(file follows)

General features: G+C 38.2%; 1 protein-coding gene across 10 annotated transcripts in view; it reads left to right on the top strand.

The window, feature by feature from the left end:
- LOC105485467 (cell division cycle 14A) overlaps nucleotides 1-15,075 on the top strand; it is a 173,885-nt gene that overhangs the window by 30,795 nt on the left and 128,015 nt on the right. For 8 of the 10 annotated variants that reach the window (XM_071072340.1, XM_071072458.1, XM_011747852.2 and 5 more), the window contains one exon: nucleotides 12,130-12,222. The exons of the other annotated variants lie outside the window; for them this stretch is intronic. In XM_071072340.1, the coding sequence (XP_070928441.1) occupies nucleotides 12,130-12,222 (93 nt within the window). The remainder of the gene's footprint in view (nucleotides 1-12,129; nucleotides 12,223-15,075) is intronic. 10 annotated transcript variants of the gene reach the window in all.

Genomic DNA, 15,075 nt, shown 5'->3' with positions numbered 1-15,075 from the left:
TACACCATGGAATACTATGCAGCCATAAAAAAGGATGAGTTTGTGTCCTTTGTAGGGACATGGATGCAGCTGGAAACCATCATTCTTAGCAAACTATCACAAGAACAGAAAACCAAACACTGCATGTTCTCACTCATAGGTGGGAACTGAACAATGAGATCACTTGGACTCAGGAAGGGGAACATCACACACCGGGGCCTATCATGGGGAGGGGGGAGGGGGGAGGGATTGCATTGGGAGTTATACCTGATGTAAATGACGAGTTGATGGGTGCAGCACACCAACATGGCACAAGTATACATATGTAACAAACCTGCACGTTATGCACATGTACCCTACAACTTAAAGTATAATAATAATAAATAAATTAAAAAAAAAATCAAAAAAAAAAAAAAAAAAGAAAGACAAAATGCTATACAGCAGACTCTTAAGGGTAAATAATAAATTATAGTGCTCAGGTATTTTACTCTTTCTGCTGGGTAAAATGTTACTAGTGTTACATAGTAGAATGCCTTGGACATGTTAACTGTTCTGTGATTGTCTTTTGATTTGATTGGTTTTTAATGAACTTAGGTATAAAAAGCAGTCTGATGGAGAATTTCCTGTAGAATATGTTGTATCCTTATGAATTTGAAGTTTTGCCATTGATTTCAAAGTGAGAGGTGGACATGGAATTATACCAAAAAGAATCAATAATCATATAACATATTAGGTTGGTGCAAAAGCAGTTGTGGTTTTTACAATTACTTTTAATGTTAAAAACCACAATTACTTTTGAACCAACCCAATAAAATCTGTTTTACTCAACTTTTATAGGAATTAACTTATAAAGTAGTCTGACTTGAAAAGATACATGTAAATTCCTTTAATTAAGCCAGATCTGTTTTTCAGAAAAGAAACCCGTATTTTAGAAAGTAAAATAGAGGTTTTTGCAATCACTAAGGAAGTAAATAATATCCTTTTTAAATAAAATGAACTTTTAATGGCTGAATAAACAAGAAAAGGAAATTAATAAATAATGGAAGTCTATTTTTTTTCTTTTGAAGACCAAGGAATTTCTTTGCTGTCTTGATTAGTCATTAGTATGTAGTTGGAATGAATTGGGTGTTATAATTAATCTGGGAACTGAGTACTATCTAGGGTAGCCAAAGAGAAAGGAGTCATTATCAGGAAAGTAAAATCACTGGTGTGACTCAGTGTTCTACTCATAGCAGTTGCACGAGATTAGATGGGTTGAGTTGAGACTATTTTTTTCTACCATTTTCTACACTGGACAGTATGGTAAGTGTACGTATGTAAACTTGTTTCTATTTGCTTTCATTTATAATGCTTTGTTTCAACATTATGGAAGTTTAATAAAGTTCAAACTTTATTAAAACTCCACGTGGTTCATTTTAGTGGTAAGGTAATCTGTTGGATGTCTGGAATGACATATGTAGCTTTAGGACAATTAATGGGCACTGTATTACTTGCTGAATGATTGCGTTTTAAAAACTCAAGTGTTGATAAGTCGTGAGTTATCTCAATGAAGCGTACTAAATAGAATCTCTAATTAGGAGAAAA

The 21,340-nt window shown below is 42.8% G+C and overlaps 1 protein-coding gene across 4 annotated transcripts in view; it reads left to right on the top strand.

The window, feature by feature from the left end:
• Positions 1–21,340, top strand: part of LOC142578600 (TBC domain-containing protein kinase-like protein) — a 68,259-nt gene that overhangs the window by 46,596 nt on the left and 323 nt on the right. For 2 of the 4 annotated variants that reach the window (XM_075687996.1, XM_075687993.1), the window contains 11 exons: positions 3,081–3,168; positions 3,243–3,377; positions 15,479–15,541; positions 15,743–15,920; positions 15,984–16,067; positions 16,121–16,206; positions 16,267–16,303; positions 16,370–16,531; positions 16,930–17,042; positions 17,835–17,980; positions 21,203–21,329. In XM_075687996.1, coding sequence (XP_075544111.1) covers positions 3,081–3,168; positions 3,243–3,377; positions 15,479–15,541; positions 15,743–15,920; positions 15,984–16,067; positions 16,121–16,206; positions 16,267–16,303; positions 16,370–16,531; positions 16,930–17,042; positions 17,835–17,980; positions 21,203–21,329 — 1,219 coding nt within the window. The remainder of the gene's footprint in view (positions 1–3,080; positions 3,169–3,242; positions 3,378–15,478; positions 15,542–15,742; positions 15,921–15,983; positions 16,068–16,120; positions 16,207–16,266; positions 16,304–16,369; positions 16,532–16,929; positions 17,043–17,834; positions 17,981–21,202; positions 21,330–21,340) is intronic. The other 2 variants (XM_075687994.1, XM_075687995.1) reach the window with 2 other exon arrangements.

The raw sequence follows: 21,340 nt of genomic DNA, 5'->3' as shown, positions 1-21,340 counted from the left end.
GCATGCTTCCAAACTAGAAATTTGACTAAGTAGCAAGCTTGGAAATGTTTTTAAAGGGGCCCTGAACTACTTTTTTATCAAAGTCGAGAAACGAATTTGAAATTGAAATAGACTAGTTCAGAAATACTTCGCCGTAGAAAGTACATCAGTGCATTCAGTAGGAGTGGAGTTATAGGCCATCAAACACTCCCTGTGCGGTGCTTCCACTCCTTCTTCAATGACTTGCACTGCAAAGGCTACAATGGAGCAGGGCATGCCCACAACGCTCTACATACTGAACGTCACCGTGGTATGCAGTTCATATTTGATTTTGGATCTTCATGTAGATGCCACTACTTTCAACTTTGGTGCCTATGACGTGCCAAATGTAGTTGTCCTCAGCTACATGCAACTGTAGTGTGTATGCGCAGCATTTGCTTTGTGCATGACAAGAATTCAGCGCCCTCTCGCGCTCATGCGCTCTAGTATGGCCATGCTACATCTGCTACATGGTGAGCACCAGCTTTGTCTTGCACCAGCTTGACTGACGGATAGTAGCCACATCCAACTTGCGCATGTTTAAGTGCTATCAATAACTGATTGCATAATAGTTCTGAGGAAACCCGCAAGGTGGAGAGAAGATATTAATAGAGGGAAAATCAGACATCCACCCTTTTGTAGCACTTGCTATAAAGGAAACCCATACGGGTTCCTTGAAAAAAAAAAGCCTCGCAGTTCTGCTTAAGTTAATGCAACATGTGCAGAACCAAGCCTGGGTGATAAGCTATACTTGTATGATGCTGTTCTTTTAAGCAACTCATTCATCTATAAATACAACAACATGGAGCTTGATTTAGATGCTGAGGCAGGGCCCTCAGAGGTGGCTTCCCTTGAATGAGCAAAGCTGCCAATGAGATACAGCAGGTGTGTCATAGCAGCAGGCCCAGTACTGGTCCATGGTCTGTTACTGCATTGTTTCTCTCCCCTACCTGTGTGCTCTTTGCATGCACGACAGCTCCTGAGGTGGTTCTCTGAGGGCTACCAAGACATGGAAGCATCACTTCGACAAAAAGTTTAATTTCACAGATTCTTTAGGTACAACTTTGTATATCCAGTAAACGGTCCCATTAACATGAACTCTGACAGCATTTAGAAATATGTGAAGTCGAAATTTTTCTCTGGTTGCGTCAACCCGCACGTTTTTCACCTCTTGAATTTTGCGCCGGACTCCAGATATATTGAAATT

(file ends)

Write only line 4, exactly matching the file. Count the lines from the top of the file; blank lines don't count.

Genomic DNA, 15,075 nt, shown 5'->3' with positions numbered 1-15,075 from the left: